Eating Disorders don’t take a Summer Vacation

“It takes a little patience, takes a little time. A little perseverance and a little uphill climb.” – Dear Evan Hansen

It has been a hot second since my last blog post, so I figured I’d catch everyone up on what I’ve been up to this summer. I have been channeling my inner old lady working at Joann Fabrics, helping my best friend plan her wedding, I took a trip to Chicago, and I’ve had some of the sweetest reunions with friends from treatment. I go back to school in a week (!!!), so it’s the perfect time for a summer reflection! I love lists just as much as I love reflecting, so here are a few of the things I have learned this summer.

1: Leaving your hometown is scary, but worth it
I am going into my 3rd year of college, so I have lived away from home, but I always have gone back to my hometown for summer breaks. I decided this summer I was ready for a change. I didn’t really know what to expect, but I decided to go for it. I found a friend to live with in Columbia and within the first few days, I knew I made the right choice. Having the freedom to make my own schedule has been so good for me. This is also the first time I have lived in a town bigger than 3,500 people. There is so much more outside of my hometown and thanks to moving away this summer, I have started to realize how great it is to explore! Besides, living within 15 minutes of Target and Chick Fil A has been life changing.

2: Planning ahead quiets ED Voice
Yes, I am in recovery, but that doesn’t mean the eating disorder is gone. I have hopes that someday that voice will be nonexistent, but that takes time. A lot more time than 4 months. I didn’t go a lot of places this summer, but when I did, I had to do lots of planning. I went on a week long choir trip right after school got out, and then a few weeks ago I went to Chicago. As much as I’d love to leave ED voice at home, that’s not how it works. When I did take a trip, it felt like 50% of my bag was full of snacks. I had to plan ahead with my dietician for every day I would be away. We looked ahead at restaurant menus to find meals that met all my meal plan requirements, we made a list of snacks to bring that didn’t have to be refrigerated, and talked through any situation that could be triggering. Even though ED voice had to come with me on vacations, planning ahead made it much quieter so I could enjoy the trip!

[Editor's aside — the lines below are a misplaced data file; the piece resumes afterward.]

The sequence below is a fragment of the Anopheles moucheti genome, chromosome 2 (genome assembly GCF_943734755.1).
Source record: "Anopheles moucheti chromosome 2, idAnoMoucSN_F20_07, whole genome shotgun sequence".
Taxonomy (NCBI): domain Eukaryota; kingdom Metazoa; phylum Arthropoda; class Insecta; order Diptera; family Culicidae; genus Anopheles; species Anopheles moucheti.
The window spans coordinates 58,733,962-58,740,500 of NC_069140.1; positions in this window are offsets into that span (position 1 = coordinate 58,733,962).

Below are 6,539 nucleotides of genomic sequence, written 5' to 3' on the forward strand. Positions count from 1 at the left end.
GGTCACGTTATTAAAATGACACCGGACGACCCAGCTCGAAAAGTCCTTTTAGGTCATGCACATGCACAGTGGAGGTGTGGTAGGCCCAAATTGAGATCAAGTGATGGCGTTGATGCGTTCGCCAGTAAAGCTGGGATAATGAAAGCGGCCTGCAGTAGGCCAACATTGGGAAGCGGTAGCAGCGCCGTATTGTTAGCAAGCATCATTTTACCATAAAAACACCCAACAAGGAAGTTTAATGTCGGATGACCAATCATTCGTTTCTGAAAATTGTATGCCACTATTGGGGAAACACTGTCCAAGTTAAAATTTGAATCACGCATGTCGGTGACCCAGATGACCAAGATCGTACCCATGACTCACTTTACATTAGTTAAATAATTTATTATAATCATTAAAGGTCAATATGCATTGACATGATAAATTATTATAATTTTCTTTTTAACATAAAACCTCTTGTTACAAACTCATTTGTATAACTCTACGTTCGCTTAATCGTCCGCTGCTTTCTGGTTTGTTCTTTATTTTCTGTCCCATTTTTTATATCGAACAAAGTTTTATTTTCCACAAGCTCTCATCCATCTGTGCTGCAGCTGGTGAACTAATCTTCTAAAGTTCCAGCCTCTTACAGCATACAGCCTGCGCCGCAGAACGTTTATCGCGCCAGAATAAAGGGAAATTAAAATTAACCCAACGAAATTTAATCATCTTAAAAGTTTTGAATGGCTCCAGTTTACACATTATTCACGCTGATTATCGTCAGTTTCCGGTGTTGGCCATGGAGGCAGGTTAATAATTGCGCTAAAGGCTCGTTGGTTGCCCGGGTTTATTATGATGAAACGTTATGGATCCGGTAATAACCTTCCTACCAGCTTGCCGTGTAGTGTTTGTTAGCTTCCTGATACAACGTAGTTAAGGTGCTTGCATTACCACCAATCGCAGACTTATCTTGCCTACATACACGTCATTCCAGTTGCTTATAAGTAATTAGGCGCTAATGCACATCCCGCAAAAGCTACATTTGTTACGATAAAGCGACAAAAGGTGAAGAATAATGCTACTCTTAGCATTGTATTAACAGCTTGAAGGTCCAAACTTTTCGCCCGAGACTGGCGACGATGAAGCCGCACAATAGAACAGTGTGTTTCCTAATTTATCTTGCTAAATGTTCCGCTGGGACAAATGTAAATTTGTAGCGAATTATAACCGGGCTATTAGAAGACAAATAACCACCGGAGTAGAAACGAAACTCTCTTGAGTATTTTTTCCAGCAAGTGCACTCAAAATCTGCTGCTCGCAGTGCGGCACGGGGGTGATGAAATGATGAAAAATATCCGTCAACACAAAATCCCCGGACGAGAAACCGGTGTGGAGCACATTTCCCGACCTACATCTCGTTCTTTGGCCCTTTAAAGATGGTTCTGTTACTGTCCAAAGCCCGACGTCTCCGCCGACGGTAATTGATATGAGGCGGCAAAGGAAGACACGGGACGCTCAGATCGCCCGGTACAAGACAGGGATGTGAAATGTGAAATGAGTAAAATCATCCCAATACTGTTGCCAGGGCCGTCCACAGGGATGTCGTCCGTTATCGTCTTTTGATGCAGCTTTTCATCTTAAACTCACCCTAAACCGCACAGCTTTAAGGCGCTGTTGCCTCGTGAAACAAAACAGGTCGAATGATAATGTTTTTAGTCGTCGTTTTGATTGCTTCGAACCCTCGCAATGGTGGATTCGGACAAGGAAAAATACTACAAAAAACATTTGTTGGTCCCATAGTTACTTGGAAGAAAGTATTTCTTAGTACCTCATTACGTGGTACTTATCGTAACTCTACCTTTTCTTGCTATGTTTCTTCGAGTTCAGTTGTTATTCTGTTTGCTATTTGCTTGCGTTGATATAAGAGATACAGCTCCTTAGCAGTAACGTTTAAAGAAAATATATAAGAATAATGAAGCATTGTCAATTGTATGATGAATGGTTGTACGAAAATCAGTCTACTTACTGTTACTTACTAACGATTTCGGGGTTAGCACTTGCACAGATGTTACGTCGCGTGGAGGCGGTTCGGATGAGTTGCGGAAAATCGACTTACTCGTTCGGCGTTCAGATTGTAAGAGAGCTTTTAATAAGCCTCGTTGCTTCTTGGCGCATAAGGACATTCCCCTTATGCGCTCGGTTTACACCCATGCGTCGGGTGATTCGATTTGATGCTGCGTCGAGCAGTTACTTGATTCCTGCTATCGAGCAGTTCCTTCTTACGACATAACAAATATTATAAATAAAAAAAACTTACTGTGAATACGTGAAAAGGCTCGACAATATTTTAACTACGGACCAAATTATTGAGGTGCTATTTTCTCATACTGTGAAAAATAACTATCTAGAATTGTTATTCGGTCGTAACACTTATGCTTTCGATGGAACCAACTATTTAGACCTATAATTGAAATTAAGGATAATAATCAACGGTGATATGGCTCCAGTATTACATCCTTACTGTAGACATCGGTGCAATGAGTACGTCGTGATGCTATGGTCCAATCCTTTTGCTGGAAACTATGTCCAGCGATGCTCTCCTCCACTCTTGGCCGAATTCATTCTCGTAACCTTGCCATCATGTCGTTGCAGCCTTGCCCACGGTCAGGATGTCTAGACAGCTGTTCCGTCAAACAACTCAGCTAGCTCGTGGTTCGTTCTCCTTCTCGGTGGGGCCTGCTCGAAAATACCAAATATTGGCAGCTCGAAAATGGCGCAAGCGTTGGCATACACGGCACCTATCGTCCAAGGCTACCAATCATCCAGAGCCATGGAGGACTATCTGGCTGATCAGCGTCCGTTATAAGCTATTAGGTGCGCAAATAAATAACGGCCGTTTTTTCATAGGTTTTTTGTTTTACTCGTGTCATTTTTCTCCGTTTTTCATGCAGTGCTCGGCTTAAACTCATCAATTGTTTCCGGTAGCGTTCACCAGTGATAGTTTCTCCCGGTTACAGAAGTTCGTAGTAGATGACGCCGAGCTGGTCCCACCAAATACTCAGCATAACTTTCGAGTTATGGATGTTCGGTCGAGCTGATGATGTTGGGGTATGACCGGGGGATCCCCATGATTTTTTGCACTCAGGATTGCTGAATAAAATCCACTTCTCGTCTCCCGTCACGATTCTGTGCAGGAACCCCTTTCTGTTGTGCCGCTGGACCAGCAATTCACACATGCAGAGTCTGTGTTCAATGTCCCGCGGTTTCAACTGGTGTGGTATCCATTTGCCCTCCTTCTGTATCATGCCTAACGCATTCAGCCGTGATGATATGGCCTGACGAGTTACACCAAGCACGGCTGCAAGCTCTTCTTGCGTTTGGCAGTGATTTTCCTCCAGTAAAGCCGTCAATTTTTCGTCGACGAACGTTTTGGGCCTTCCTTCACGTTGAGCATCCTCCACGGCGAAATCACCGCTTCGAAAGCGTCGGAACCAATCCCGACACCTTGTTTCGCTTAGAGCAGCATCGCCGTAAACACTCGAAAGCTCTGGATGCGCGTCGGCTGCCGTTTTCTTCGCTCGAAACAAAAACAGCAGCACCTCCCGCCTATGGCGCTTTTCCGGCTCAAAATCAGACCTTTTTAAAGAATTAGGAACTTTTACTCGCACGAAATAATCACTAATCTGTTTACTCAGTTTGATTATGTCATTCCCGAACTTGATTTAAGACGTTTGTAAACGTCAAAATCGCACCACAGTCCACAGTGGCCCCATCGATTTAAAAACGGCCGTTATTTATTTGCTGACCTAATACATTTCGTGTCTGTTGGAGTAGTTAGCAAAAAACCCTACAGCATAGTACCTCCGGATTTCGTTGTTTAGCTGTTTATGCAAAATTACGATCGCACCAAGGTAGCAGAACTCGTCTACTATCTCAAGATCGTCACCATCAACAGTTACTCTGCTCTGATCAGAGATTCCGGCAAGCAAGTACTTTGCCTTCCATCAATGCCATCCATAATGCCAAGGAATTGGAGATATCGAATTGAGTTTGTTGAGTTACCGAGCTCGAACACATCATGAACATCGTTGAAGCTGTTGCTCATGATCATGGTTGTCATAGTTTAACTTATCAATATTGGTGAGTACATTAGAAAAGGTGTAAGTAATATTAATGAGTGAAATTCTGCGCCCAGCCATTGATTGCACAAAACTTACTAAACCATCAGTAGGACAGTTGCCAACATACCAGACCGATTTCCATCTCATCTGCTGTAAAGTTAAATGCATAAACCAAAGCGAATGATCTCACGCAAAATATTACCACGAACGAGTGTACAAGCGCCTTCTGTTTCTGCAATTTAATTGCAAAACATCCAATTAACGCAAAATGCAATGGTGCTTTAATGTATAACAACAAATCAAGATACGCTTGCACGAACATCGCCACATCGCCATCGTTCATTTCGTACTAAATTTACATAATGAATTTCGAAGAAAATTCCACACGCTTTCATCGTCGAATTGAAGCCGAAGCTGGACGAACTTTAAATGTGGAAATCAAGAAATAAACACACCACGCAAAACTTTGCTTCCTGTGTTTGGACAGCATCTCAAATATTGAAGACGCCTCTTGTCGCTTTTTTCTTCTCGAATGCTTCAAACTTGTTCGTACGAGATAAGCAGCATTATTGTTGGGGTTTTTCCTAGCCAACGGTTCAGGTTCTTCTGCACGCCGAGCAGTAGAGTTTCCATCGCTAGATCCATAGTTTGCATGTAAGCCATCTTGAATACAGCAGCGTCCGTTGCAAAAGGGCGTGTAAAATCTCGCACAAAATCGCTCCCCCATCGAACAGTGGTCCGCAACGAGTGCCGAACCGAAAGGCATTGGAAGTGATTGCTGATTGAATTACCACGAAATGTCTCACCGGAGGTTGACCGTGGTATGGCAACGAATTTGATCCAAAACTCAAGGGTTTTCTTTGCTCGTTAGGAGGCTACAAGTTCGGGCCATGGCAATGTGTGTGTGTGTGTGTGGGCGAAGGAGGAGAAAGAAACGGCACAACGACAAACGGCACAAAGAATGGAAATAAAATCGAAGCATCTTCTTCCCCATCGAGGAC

3: Spend time doing what you love
This summer I have worked at Joann Fabrics and have LOVED IT! It seemed like the most likely job to be free of food, weight, and body talk. I never imagined to love it as much as I have! I did some sewing in high school, but haven’t done much in college. Since working at Joann, I dove back into hobbies I enjoyed pre-eating disorder: scrapbooking and sewing. Spending my free time sewing, instead of on Netflix, has improved my overall mood. This summer really taught me how important (and how therapeutic) it can be to do things I really enjoy! Self care is not a waste of time.

4: It’s ok to need help
As much as I have loved living on my own, there have been a lot of new challenges that come with that. While I am in school, I have a meal plan through the dining hall, so I don’t have to cook for myself. There is no dining hall in the summer. I have had to grocery shop, meal plan, and attempt to cook (Even if it’s just the microwave.) These are normal “adulting” things that everyone has to deal with. But for someone who is recovering from anorexia and has never been on her own, it’s a lot more challenging. But I don’t have to do it alone! Whether that’s someone to go to the store with me, my dietician helping me make a grocery list, or friends making dinner with me, it’s ok to ask for help. I am very excited to be back at school and have all my meals made for me, but I am also very thankful for another opportunity to take down ED voice, one Aldi trip at a time.

5: Community is everything
As I have mentioned before, the friends I made at Timberline Knolls have been some of the biggest blessings in my life. This summer I have been able to text, FaceTime, and even meet up with a few of them! Nothing has made my heart happier than continuing to do life with these girls by my side. It is so important to have people in your life that truly understand what you’re going through. We all have been to treatment together, we all struggle, and we all support each other. Besides TK friends, keeping up with my treatment team has been so important. No matter how much I am struggling or no matter how much I want to just quit recovery, my treatment team is behind me 100%. Even on the days when I want to skip appointments or just give up, they are there to help. I owe so much of my success this summer to them.

6: Keep going.
Recovery is a long, hard process. But it’s just that, a process. Recovery has really tested me a few times this summer and I have wanted to give up. But I keep reminding myself that recovery is worth it and it will get easier. If something isn’t working, change it! Giving up and giving in just gives ED voice more power. Every time I choose a recovery action instead of an ED action, it quiets that voice a little more. The best things in life aren’t easy. It’s ok to be tired, frustrated, or irritated. As long as you keep going, keep fighting, keep choosing harmony. You got this.

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